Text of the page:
Don’t Risk It All


My husband is a good, hard-working man, who has been stuck in a job he really doesn’t like for almost 10 years. He came to me the other day with an idea to cash out his 401(k) and use the money to open a business. He has always loved the idea of going into business for himself, and I want him to be happy, but I’m not sure this is a good idea. Do you have any advice?

A. Yes, I do have some advice. And it can be summed up in one word. Don’t.

I admire your husband’s spirit, but the way he wants to approach this turns the entire situation into a trap. Think about it. If his business idea doesn’t work out, you guys have lost your retirement savings, and bankruptcy becomes a very real possibility. Diving head-first into opening a new business just because you’re bored with your current situation, or tired of answering to others, is not a good idea.

Look, I get it. Lots of folks have an entrepreneurial spirit. And everyone I know like that wants to live their dream. The problem is these dreams can turn into nightmares, for the entrepreneur and everyone around them, if they don’t plan wisely and very carefully ahead of time.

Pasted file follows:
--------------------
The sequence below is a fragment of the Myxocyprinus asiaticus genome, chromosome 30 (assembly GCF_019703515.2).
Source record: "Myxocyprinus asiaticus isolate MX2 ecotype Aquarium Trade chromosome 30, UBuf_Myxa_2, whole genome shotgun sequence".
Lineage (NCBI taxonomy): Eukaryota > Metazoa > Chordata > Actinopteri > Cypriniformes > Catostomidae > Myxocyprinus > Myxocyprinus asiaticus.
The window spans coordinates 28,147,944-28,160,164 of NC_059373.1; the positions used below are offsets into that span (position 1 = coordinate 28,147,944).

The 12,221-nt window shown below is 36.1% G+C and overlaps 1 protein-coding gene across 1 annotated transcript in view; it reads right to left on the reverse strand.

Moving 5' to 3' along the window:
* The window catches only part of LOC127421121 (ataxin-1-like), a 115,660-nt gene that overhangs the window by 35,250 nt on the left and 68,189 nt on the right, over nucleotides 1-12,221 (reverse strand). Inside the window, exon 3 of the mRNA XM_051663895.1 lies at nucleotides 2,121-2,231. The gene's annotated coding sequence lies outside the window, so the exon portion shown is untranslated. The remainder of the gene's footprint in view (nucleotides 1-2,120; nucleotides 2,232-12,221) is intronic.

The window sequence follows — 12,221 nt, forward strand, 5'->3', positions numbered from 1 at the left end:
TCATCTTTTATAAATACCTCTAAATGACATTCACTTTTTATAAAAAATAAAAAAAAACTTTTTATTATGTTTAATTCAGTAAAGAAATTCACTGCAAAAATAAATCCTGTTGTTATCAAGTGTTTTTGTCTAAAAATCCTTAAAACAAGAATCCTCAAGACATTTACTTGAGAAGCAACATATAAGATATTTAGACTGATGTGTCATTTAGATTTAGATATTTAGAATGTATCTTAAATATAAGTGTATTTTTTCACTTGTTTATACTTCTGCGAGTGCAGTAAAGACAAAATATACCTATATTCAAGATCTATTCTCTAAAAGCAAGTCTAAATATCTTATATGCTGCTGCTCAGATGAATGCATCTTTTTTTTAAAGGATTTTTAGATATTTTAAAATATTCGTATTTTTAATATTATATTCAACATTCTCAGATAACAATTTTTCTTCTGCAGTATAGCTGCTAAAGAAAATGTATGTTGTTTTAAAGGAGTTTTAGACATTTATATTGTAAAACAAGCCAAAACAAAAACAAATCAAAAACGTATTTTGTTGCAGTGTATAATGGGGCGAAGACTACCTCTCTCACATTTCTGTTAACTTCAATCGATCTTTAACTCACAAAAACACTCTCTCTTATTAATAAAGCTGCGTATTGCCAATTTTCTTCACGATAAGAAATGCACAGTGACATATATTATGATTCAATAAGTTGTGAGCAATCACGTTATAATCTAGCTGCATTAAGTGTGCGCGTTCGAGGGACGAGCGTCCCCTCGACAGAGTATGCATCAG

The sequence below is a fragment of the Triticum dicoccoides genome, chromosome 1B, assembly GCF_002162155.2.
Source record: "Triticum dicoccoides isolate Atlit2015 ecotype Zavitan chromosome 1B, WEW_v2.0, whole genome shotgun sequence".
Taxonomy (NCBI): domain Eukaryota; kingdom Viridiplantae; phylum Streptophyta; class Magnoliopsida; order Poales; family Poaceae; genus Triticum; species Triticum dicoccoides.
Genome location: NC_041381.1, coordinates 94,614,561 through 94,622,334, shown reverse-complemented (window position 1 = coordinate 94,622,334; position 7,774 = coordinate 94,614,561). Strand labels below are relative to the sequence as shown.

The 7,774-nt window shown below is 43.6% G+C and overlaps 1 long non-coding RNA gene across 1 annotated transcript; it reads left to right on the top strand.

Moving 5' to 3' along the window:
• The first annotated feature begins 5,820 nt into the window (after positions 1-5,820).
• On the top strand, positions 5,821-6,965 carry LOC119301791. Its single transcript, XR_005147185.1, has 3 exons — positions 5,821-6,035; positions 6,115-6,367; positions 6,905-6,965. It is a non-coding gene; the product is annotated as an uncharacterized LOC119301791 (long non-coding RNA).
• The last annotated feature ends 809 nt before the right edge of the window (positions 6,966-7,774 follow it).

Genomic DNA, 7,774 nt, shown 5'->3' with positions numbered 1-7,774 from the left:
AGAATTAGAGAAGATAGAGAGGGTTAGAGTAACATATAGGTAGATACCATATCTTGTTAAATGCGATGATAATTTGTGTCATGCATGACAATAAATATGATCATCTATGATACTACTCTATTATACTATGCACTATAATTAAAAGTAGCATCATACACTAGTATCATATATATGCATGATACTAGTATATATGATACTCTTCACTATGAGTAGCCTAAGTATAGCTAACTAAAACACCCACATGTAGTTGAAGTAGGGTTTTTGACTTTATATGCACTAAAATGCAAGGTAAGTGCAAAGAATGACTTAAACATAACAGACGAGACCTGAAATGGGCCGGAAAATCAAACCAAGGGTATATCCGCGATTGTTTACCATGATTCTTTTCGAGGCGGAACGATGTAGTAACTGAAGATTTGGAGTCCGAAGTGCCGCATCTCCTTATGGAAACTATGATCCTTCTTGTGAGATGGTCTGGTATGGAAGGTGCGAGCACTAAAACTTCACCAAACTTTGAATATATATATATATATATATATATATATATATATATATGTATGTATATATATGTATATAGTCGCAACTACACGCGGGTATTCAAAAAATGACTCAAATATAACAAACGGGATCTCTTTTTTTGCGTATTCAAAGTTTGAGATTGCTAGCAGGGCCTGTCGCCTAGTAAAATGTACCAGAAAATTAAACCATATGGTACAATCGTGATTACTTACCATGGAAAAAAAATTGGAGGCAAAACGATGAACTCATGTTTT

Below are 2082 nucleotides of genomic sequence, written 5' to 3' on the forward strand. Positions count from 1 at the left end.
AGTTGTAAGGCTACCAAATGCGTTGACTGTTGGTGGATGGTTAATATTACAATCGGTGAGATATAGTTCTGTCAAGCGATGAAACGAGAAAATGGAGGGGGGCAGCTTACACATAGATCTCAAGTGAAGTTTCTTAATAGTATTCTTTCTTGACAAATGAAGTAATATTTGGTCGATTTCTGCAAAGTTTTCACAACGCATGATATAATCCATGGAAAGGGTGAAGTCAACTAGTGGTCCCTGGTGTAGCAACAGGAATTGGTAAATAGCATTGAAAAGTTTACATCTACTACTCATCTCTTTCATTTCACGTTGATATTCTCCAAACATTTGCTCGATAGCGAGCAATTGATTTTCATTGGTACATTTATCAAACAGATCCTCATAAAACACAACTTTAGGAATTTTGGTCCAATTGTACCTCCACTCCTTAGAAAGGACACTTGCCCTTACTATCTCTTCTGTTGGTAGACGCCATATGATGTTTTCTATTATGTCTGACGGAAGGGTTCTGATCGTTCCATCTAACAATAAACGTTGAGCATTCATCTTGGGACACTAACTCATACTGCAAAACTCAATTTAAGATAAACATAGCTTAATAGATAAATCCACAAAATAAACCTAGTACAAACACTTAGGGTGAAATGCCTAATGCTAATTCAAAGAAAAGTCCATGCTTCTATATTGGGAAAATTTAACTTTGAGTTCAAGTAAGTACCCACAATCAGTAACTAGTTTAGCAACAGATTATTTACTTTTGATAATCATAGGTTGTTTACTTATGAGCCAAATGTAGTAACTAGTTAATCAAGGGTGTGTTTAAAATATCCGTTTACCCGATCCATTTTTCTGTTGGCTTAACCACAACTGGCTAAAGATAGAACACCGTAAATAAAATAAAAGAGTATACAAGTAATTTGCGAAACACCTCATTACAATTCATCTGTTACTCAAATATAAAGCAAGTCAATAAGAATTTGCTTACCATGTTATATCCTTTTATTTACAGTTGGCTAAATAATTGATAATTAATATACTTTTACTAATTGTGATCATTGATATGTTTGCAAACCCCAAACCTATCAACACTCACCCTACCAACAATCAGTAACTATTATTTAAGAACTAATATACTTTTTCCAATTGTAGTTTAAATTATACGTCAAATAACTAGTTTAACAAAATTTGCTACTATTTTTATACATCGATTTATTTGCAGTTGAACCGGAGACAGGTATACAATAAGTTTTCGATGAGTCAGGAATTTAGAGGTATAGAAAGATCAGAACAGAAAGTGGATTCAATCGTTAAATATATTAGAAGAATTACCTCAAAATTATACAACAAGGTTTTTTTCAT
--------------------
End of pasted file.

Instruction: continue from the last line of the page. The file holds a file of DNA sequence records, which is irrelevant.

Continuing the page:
In my mind, one definition of a nightmare in business is “going all in.” When you’re playing cards, this means betting everything on a single hand. You never go “all in” when it comes to business. So, for the moment, the first question he needs to ask himself is this: How can I live my dream without going all in?

For starters, he needs to find something he truly loves doing and can look forward to every single day. To have any chance of success, he’ll have to live and breathe that idea. I know you love this guy and want to help. So, the best thing you can do right now is express your concerns about his idea, and offer to help him think about what he could do every day that would make him smile. Once he has the answer to that question, the next step is figuring out how to start that business without putting your entire financial world in danger. In other words, how can he save up some money—and start small—instead of blowing your entire savings or going into debt?

If you have some cash other than your emergency fund or retirement fund, it’s okay to use some of that. But never, ever, go into debt to start a business, or pledge every dime you have to something that could be a complete disaster.

It’s not an either/or proposition. He doesn’t have to risk it all to get away from a job he hates and live his dream!

Dave Ramsey
Author: Dave Ramsey

David Lawrence Ramsey III is an American radio show host, author, and businessman. He takes your questions here each month.


David Lawrence Ramsey III is an American radio show host, author, and businessman. He takes your questions here each month.

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